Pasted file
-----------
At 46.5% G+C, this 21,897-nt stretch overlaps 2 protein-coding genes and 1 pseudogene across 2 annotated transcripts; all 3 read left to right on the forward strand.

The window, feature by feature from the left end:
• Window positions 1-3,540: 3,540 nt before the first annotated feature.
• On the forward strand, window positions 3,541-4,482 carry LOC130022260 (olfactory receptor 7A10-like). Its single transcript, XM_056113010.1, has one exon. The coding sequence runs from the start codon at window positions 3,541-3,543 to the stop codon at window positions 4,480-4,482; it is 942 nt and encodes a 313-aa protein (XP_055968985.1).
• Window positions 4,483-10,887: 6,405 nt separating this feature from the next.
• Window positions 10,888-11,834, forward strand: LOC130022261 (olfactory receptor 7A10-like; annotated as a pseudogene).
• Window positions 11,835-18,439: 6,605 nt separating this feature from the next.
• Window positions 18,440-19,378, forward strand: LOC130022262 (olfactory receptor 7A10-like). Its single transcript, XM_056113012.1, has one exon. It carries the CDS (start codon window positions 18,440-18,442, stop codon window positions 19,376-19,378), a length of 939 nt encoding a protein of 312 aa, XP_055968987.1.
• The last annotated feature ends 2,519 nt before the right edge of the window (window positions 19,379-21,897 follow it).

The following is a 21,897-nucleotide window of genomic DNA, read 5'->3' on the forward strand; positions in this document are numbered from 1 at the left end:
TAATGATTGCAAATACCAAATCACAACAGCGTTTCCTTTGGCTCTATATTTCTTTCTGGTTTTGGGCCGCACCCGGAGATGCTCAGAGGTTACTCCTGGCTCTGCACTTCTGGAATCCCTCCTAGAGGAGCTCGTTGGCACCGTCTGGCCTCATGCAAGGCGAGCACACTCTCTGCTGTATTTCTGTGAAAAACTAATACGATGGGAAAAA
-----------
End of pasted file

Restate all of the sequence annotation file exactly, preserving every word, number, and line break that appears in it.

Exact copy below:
At 46.5% G+C, this 21,897-nt stretch overlaps 2 protein-coding genes and 1 pseudogene across 2 annotated transcripts; all 3 read left to right on the forward strand.

The window, feature by feature from the left end:
• Window positions 1-3,540: 3,540 nt before the first annotated feature.
• On the forward strand, window positions 3,541-4,482 carry LOC130022260 (olfactory receptor 7A10-like). Its single transcript, XM_056113010.1, has one exon. The coding sequence runs from the start codon at window positions 3,541-3,543 to the stop codon at window positions 4,480-4,482; it is 942 nt and encodes a 313-aa protein (XP_055968985.1).
• Window positions 4,483-10,887: 6,405 nt separating this feature from the next.
• Window positions 10,888-11,834, forward strand: LOC130022261 (olfactory receptor 7A10-like; annotated as a pseudogene).
• Window positions 11,835-18,439: 6,605 nt separating this feature from the next.
• Window positions 18,440-19,378, forward strand: LOC130022262 (olfactory receptor 7A10-like). Its single transcript, XM_056113012.1, has one exon. It carries the CDS (start codon window positions 18,440-18,442, stop codon window positions 19,376-19,378), a length of 939 nt encoding a protein of 312 aa, XP_055968987.1.
• The last annotated feature ends 2,519 nt before the right edge of the window (window positions 19,379-21,897 follow it).

The following is a 21,897-nucleotide window of genomic DNA, read 5'->3' on the forward strand; positions in this document are numbered from 1 at the left end:
TAATGATTGCAAATACCAAATCACAACAGCGTTTCCTTTGGCTCTATATTTCTTTCTGGTTTTGGGCCGCACCCGGAGATGCTCAGAGGTTACTCCTGGCTCTGCACTTCTGGAATCCCTCCTAGAGGAGCTCGTTGGCACCGTCTGGCCTCATGCAAGGCGAGCACACTCTCTGCTGTATTTCTGTGAAAAACTAATACGATGGGAAAAA